• Joy Johnson Heimark, Eden Prairie, MN, works for an attorney. She and her husband are building a house (literally, they’re doing the work) just outside of Cologne, west of Chaska. They have 54 acres. Sounds lovely. They hope to be moved in by the time that you read this.
  • Marilyn Arvidson, Chesterton, IN, lives on 15 acres, cares for her 84-year-old mother and is a substitute teacher. We had a very nice visit during Phonorama.
  • Steve Arundel, Wayzata, MN, is president of Brite Air, which brokers used parts to commercial airlines. His sons are in 9th and 10th grades and play hockey for Minnetonka.
  • Mark Eklund, Maple Grove, MN, works for Dayton’s Commercial Interiors. He has two sons, ages 8 and 11; they participate in traveling soccer and basketball.
  • Terry and Heidi (Lang) Cottingham, Duluth, MN. Heidi teaches art and Terry is principal of a new elementary school with an environmental emphasis. He sounded very excited about it. Their son is a sophomore in high school.
  • Bill Beslock, White Lake, MI, made a career change in 2000. He is currently substitute teaching social sciences and science at the secondary level. He has a daughter 14 and son 10.
  • Jeff Anderson, Murray, KY, says he enjoyed attending Gustavus and enjoyed teaching there.
  • Bonnie Nelson Ripplinger, Minot, ND, is a senior office administrative assistant. She and her husband celebrated their 25th wedding anniversary last November. Congratulations!!
  • Mike Menning is currently posted in Geneva, Switzerland, after working in Bosnia, Cyprus and Syria for the past eight years, all with the UN High Commissioner for Refugees.
  • Nancy Youngren Liddy is an adult nurse practitioner in her fifth year working for Hennepin County Community Health Department Red Door Clinic (an STD/HIV clinic). "Never a dull moment," she says. Her husband, Chuck, is an architect with Miller Dunwiddie in Minneapolis. They have two kids in college―University of Wisconsin/Madison and Notre Dame. Says she couldn’t get them to consider Gustavus. [I guess sometimes kids just need to get away; I did.]
  • Gary Peterson, Scottsdale, AZ, remains in the venture capital business. Spends summers in Colorado in the Vail area. Says "Hi" to everybody. Hi, Gary!!
  • John Apitz, Mendota Heights, MN, continues to practice law and serve as chair of the government relations department of Messerli & Kramer, P.A. Two vibrant, talkative boys―two-year-old twins―fill in all the remaining hours of each day. Mary Magnuson, wife and mother, balances the boys and her own law practice. The first real Christmas for these guys was filled with “ho ho lights” and lefsa.
  • Stephen King, Savage, MN, remains employed as the City Administrator for Savage, one of the most rapidly growing communities in Minnesota. He also parents a daughter, Jessica (14) and two sons, Alex (11) and Adam (8) on a joint custody basis and is engaged to be married within the next year.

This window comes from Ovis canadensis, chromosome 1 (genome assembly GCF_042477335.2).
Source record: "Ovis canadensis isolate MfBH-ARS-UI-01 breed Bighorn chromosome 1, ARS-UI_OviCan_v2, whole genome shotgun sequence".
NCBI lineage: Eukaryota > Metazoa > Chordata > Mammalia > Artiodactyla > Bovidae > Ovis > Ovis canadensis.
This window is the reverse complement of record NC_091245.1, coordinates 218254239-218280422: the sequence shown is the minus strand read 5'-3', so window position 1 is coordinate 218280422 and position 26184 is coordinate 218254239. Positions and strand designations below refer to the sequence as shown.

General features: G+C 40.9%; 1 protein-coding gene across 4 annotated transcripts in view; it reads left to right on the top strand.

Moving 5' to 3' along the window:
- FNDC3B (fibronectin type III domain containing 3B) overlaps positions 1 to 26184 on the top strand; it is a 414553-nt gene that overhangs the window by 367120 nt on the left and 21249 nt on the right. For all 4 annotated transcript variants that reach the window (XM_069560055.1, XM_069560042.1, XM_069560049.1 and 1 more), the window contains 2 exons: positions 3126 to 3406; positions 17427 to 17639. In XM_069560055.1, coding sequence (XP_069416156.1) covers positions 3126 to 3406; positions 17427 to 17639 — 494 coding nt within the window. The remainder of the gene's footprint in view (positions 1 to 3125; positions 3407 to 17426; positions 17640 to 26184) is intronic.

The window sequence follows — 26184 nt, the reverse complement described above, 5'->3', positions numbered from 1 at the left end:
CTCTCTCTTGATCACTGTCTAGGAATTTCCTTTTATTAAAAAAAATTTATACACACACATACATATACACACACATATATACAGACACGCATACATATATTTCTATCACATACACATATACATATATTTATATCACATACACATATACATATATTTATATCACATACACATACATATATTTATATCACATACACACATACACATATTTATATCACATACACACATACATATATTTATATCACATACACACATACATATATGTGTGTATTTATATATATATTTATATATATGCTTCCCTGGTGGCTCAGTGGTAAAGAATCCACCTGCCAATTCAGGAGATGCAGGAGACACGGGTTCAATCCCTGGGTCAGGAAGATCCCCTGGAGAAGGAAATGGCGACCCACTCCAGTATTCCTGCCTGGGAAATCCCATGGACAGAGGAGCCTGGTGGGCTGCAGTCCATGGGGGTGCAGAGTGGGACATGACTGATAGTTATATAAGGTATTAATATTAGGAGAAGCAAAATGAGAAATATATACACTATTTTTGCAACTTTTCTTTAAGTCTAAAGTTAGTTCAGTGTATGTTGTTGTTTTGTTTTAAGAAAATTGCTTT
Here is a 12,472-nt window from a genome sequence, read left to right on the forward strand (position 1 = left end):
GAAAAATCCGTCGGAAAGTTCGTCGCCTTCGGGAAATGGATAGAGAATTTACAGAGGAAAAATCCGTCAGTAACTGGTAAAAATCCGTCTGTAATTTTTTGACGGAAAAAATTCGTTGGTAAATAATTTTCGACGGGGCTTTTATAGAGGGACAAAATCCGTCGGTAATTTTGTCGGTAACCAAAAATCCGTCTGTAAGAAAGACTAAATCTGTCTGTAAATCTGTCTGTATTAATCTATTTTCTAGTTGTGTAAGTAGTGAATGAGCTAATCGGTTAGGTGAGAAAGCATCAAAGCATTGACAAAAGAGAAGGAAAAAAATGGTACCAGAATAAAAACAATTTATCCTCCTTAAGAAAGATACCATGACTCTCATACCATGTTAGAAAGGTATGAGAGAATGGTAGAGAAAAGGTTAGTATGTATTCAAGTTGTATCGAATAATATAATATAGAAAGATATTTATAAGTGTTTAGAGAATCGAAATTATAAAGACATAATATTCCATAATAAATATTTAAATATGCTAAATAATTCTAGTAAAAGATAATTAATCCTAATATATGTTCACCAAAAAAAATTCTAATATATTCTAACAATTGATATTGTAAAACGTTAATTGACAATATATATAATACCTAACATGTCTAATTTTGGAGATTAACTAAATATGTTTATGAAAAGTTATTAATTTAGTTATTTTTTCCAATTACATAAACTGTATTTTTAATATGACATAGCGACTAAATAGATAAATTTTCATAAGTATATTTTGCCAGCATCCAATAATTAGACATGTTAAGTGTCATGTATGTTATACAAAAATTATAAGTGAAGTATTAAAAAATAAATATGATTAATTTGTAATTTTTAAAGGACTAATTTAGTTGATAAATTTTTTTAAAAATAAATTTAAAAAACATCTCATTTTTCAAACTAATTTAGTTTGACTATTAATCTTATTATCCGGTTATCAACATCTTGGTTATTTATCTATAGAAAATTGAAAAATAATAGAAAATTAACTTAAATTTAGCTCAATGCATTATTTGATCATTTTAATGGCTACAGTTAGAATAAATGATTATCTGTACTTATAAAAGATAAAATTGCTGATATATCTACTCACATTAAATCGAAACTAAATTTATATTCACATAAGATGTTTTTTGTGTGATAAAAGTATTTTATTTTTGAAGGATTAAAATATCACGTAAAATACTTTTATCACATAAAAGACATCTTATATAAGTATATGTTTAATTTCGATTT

• Marcia Johnson Litfin, Chaska, MN, finally got a student teacher from Gustavus.
  • Gregg and Betsy (Lee) Duncan, Mount Prospect, IL, have a daughter who is a high school freshman and a member of her school’s tennis team.
  • Julie Ofelt Holmquist, Chisago City, MN, teaches art for the Chisago Lake School District. Her husband, Kim, works for Lutheran Brotherhood.
  • Brad McMinn, Overland Park, KS, is vice president of UtiliCorp. His wife, Gail (Alexander ’75) also works for UtiliCorp.
  • Roy Zimmermann, St Paul, MN, works for Medtronic, Inc. Now he and Matt Peterson can meet for lunch, as Matt has also moved to Medtronic. Roy's wife, Amy (Suderman ’72), is a homemaker. Daughter Erica is a junior at Grinell, majoring in classics and Greek mythology. Anna is a sophomore in high school, interested in math and science. Looks like engineering might be in her future.
  • Gary Wiens, Helena, MT, is an environmental scientist with the department of environmental quality. Son, Bill, a high school freshman, plays football and is a snowboardist (I don’t know if that’s a word, but that’s what Matt wrote).
  • Noni Hove Threinen, Eden Prairie, MN, has been teaching chiropractic interns full-time at Northwestern Health Sciences University for three years. She said it was an article in the Gustavus Quarterly that got her interested in chiropractic.
  • Tom Witty, Mountain Iron, MN, is a social services administrator for St. Louis County. Son, Scott, is a Gustavus sophomore and an Eppie.
  • Gary Mundahl, Chaska, MN, is a sales representative for Minnesota Exteriors, selling siding and exteriors to homeowners in a 10-county area.
  • Timothy Blais, Cloquet, MN, is a Social Service Administrator for Carlton County Human Services. His wife, Kathy (Nelson), is a dietician for Carlton County Health Services. They have one child in high school and one at the University Wisconsin/Superior.
  • Charles Hatlestad, Fairport, NY, is a senior anesthetist and instructor at Strong Memorial Hospital/University of Rochester, Rochester, NY. He also freelances in anesthesia in the Fingerlakes area of NY. He’s still in the Air Force Reserve (33rd year) with the rank of colonel.
  • Mark Sallmen lives in Pietarsaari, Finland on the coast of the Gulf of Bothnia. The area is bilingual so the Swedish he learned from Roland Thorstensson is in daily use along with Finnish. His parents live with him in a condo downtown, along with his Cairn Terrier, Lumimarja, who is the only one in his family born in Minnesota. Mark says she traveled very well on the plane over to Finland. He is taking courses in rug and textile weaving. And, of course, he owns a Nokia cell phone. If you’re in Finland, you can call him at 067231415.


Judy Hafemeyer Johnson

Joy Johnson Heimark

Mark Eklund

Bill Beslock

Sondra Maruska Weinzierl

Julie Ofelt Holmquist

Brad McMinn

Gary Wiens

Gary Mundahl

A big thanks to all of you who spoke with us during Phonorama and who continue to support Gustavus. Your support is vital in sustaining the quality of education at Gustavus and the respect and recognition it enjoys among its peers, as well as nationally. The fiscal year ends May 31st, so please get your contributions in soon. Thank You!!!!

As always, if you have any feedback or ideas about class letters, Phonorama, or the Gustavus Quarterly, please let us hear from you. You can email me, Matt ( or the Alumni Office ( We’d love to hear from you.

G.I.V.E. (Gusties In Volunteer Endeavors) will be held on October 13, so mark your calendars now and plan to spend a fun day with your classmates, helping others who are less fortunate than we are.


Marcia Stephens

1973 Co-Class Agent